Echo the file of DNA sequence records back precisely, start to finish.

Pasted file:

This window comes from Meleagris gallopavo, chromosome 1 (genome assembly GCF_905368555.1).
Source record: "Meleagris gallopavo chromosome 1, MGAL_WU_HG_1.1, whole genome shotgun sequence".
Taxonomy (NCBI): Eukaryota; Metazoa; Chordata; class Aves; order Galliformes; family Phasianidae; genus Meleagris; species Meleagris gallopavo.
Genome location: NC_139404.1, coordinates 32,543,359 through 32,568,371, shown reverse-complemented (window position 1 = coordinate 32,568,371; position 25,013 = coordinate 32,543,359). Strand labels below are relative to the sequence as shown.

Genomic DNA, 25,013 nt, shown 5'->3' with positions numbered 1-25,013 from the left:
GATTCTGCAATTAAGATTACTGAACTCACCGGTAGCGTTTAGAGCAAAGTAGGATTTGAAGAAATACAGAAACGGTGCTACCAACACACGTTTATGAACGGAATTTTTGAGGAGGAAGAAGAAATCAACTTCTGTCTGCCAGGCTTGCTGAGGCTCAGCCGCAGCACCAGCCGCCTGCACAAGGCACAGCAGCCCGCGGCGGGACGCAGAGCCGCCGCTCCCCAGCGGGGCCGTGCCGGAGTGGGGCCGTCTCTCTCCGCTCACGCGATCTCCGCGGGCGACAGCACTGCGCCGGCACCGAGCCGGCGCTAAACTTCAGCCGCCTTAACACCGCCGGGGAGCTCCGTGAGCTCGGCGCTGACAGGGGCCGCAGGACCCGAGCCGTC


This window comes from Meleagris gallopavo, chromosome 1 (genome assembly GCF_905368555.1).
Source record: "Meleagris gallopavo chromosome 1, MGAL_WU_HG_1.1, whole genome shotgun sequence".
Taxonomy (NCBI): Eukaryota; Metazoa; Chordata; class Aves; order Galliformes; family Phasianidae; genus Meleagris; species Meleagris gallopavo.
Genome location: NC_139404.1, coordinates 32,543,359 through 32,568,371, shown reverse-complemented (window position 1 = coordinate 32,568,371; position 25,013 = coordinate 32,543,359). Strand labels below are relative to the sequence as shown.

Genomic DNA, 25,013 nt, shown 5'->3' with positions numbered 1-25,013 from the left:
GATTCTGCAATTAAGATTACTGAACTCACCGGTAGCGTTTAGAGCAAAGTAGGATTTGAAGAAATACAGAAACGGTGCTACCAACACACGTTTATGAACGGAATTTTTGAGGAGGAAGAAGAAATCAACTTCTGTCTGCCAGGCTTGCTGAGGCTCAGCCGCAGCACCAGCCGCCTGCACAAGGCACAGCAGCCCGCGGCGGGACGCAGAGCCGCCGCTCCCCAGCGGGGCCGTGCCGGAGTGGGGCCGTCTCTCTCCGCTCACGCGATCTCCGCGGGCGACAGCACTGCGCCGGCACCGAGCCGGCGCTAAACTTCAGCCGCCTTAACACCGCCGGGGAGCTCCGTGAGCTCGGCGCTGACAGGGGCCGCAGGACCCGAGCCGTC